Too Tired to Protest

It’s hard not to feel like I’m being a bad activist because I don’t share a lot on social media, am not attending a lot of public protests, and am not being as visible as I could be.

But I’m tired.

By Anonymous

*This was written after Donald Trump’s election and the influx of protests that followed it*

As I hit the “ignore” button on the fourth protest Facebook invite that I’ve gotten since Donald Trump won the presidential election, I started to wonder if I was supposed to feel guilty. I’ve missed protests for the #NODAPL (No Dakota Access Pipeline), for Black Lives Matter (hosted by the Black Student Union), and I already know that I’m going to miss the #NotMyPresident one this weekend.

It’s hard not to feel like I’m being a bad activist because I don’t share a lot on social media, am not attending a lot of public protests, and am not being as visible as I could be.

But I’m tired.

I’m tired every day, floating from class to class, trying hard to get through my senior year. When you have multiple mental illnesses and disorders, it can feel hard to function. I find myself lying in bed before class willing myself to get dressed and be on time. Sometimes I can’t will myself to get out of bed, sometimes I just watch the clock change numbers until I’m already late. I push myself to communicate with my professors when I’m late with an assignment, push myself to get to my meetings, and push myself to do self-care. But sometimes it’s hard because I have a mountain of school work, a never-ending list of emails to respond to, and I sleep whenever I’m not doing anything.

I find myself navigating these tricky conversations with other student leaders who need a large physical presence where I should figure out whether I want to tell them that I’m too tired to be there. Sometimes when I say no I can see disappointment or frustration in their faces and I can’t help but feel guilty for trying not to overstretch myself. I weigh whether I should be honest or if I should lie and say that I’m busy.

The problem I’m having with chronic fatigue is I’m never sure where it ends and my laziness begins. Am I missing this meeting because I’m tired or because I don’t value people’s time? Why can’t I just get out of bed? It happens so naturally to other people, why can’t it happen for me? Other people do the same amount of stuff as me and more and they seem to be handling it. Why can’t I?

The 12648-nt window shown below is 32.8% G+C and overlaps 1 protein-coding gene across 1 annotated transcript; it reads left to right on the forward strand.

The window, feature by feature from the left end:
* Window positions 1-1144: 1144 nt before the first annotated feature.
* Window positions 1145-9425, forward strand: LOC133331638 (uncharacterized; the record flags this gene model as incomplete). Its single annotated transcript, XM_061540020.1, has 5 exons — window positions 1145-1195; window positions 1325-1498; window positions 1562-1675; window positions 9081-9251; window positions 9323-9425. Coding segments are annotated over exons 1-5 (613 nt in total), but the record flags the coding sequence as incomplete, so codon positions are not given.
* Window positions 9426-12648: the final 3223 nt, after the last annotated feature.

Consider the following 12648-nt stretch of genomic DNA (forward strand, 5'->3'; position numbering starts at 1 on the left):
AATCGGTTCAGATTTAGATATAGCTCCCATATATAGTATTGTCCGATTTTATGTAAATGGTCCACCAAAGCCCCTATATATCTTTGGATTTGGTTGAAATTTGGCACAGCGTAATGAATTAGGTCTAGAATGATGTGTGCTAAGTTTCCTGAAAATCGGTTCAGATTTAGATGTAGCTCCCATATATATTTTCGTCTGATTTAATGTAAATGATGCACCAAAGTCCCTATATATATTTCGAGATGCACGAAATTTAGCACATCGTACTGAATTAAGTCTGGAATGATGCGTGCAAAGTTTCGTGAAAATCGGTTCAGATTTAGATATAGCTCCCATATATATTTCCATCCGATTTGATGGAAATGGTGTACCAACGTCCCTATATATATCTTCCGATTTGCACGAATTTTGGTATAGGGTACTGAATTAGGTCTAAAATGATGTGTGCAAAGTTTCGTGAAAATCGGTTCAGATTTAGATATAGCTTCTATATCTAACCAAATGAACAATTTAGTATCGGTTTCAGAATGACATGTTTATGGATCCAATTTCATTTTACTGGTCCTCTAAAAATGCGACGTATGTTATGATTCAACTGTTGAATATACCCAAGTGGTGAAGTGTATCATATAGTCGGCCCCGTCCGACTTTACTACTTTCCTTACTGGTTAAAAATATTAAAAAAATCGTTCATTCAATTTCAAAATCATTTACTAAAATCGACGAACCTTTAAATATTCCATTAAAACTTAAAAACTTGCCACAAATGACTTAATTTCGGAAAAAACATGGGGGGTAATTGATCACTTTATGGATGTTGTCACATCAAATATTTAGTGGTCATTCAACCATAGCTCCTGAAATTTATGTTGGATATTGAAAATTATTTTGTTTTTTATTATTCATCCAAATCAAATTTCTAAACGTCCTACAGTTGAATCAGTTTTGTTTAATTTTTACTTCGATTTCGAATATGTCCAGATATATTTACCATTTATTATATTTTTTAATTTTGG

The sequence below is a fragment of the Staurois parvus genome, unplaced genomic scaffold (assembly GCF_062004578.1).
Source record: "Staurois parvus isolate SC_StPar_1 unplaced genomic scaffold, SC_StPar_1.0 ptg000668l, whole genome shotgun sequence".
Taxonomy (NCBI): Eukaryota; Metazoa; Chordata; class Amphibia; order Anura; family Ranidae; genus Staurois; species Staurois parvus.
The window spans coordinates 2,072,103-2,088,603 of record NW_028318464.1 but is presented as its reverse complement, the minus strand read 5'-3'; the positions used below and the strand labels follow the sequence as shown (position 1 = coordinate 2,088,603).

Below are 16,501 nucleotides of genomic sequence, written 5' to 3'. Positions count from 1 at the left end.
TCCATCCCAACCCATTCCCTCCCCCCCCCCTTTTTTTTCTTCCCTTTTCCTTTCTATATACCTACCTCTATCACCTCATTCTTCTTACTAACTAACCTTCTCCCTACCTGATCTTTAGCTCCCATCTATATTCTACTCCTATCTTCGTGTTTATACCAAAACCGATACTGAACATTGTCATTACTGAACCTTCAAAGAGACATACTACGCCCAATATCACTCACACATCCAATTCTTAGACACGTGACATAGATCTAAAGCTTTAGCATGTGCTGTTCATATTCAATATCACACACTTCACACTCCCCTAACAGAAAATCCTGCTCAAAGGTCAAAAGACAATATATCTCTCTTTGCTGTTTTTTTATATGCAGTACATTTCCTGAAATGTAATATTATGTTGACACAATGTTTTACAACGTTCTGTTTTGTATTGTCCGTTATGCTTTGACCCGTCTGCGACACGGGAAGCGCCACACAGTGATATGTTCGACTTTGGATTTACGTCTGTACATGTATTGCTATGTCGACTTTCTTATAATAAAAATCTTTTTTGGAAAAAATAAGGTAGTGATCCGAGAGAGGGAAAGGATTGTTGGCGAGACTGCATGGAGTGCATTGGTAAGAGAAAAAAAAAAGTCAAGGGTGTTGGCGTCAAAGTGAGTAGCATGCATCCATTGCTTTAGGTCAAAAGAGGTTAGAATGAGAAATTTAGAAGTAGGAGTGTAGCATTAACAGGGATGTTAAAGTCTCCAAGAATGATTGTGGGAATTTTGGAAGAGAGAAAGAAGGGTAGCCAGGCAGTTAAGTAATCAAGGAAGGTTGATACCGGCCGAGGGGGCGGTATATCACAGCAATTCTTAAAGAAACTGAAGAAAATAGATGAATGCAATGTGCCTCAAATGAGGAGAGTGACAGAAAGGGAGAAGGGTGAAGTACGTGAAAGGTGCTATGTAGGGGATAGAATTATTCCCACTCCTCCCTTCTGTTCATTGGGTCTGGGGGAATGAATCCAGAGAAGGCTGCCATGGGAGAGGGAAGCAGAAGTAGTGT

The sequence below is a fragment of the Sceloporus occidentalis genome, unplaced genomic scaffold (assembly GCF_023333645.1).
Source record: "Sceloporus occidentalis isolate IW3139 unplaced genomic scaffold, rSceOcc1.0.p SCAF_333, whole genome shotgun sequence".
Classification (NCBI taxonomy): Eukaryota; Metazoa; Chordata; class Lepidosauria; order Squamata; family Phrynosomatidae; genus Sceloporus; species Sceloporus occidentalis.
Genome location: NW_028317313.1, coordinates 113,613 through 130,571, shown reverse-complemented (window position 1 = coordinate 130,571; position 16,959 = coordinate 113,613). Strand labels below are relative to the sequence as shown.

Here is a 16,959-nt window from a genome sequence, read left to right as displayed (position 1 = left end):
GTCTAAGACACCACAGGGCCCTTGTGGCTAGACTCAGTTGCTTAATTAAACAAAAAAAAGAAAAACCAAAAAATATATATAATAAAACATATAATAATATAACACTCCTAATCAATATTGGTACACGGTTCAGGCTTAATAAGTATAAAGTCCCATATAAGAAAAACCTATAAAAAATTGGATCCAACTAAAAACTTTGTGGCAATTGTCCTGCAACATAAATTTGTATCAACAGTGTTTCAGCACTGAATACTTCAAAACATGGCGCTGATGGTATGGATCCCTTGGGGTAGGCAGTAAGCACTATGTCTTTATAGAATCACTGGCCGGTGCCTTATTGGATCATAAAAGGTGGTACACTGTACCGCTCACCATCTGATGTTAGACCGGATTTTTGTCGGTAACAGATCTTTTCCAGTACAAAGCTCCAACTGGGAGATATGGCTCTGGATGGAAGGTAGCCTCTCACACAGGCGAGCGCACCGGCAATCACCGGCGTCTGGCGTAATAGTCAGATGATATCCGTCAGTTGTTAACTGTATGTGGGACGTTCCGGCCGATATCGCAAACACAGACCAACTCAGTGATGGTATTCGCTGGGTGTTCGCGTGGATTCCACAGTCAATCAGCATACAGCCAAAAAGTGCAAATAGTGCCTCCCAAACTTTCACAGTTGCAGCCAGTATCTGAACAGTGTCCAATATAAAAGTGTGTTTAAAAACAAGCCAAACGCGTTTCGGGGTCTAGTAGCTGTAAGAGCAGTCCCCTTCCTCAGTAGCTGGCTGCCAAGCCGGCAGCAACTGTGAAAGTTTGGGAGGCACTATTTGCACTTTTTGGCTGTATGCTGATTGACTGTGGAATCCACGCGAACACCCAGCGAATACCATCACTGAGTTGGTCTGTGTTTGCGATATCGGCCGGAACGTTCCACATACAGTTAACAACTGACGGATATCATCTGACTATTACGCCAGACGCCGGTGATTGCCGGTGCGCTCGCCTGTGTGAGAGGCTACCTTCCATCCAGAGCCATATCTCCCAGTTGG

Coupled with the current political climate, it hurts to feel and see people’s disappointment when I can’t show up. I urge people to understand the invisible nature of disability. Chronic conditions don’t always have obvious symptoms and so many people have learned to act like they’re not being affected by them, putting their own health and well-being at risk in order to not feel guilty about missing out.

There are many different routes to resistance that do not always include walking long distances or being in the public space. Here’s a list of ways to combat oppression:

  • Share articles and information on social media
  • Organize de-stress events, crafting parties, and/or hangouts so that people don’t burn out from constant direct action
  • Get in contact with your local senator
    • Look up for a full script on how to talk to politicians (if they pick up)
  • Stay involved in local elections
  • Support your friends when they’re struggling
  • Participate in student organizations that are focused social justice

By Wetlands Magazine

Wetlands Magazine is the University of Puget Sound campus publication dedicated to the critical interrogation of gender, sexuality, ability, age, class, race, embodiment, intersectional identities and social justice as well as the celebration of related art, poetry, literature and performance.

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